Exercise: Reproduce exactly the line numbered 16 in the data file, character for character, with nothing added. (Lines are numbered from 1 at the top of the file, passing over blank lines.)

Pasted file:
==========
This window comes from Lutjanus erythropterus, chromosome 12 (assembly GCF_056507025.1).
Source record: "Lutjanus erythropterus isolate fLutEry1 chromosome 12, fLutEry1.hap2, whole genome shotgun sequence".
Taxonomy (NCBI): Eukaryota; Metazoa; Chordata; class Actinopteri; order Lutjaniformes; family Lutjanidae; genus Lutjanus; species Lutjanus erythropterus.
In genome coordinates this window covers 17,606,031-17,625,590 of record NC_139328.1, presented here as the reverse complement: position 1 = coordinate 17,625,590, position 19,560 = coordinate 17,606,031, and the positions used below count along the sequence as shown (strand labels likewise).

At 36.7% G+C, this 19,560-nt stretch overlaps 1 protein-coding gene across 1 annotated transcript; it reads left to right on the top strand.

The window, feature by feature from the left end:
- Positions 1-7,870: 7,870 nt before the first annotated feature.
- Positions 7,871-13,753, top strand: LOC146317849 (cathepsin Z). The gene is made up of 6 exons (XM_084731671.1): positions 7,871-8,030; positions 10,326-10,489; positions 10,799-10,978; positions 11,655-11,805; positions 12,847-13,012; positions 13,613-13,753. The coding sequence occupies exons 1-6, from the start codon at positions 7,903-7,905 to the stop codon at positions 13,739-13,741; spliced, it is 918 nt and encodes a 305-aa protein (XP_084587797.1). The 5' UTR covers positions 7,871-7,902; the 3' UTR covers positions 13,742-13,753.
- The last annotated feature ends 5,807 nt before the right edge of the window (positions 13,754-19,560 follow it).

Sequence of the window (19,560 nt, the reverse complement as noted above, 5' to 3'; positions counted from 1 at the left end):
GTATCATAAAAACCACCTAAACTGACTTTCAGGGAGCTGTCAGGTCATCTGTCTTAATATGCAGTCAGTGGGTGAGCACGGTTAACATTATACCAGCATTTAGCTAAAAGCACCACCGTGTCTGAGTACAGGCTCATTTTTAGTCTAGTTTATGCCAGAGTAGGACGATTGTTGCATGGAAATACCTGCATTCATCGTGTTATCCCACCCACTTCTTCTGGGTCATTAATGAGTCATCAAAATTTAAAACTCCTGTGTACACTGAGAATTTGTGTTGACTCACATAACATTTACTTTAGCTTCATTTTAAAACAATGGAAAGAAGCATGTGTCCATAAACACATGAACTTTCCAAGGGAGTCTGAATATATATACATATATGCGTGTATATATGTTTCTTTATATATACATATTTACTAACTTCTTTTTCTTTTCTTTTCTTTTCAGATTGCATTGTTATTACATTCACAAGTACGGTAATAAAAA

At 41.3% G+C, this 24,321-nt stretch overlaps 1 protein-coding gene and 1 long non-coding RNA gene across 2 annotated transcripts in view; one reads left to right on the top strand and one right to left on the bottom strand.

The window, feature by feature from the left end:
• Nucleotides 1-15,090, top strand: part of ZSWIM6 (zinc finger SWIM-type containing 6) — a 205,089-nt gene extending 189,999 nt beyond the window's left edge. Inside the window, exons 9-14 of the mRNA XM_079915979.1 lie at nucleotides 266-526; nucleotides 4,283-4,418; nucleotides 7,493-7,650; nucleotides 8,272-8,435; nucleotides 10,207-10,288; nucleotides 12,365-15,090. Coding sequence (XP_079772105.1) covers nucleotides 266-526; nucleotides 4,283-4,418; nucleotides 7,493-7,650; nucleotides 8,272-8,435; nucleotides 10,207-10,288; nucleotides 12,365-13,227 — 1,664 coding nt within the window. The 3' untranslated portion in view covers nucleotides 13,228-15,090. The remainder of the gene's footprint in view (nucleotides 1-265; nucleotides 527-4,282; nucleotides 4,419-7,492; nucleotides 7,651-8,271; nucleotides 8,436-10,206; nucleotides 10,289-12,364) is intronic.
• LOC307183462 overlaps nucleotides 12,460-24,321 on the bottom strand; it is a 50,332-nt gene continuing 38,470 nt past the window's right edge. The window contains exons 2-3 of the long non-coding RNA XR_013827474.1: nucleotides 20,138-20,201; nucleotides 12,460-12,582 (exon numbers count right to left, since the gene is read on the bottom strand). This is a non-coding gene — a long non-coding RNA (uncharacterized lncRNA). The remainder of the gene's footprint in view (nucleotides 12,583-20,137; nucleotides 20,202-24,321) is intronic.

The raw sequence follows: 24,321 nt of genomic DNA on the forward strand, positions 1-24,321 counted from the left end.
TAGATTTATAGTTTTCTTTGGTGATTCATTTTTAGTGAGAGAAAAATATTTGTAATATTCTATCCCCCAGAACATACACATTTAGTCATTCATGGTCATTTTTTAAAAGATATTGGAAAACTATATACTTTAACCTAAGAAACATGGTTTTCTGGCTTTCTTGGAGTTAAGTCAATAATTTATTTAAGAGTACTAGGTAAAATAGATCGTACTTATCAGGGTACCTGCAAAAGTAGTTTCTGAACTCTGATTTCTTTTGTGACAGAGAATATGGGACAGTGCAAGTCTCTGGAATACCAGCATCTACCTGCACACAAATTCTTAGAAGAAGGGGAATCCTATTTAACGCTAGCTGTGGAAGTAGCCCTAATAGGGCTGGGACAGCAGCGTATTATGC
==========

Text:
The raw sequence follows: 24,321 nt of genomic DNA on the forward strand, positions 1-24,321 counted from the left end.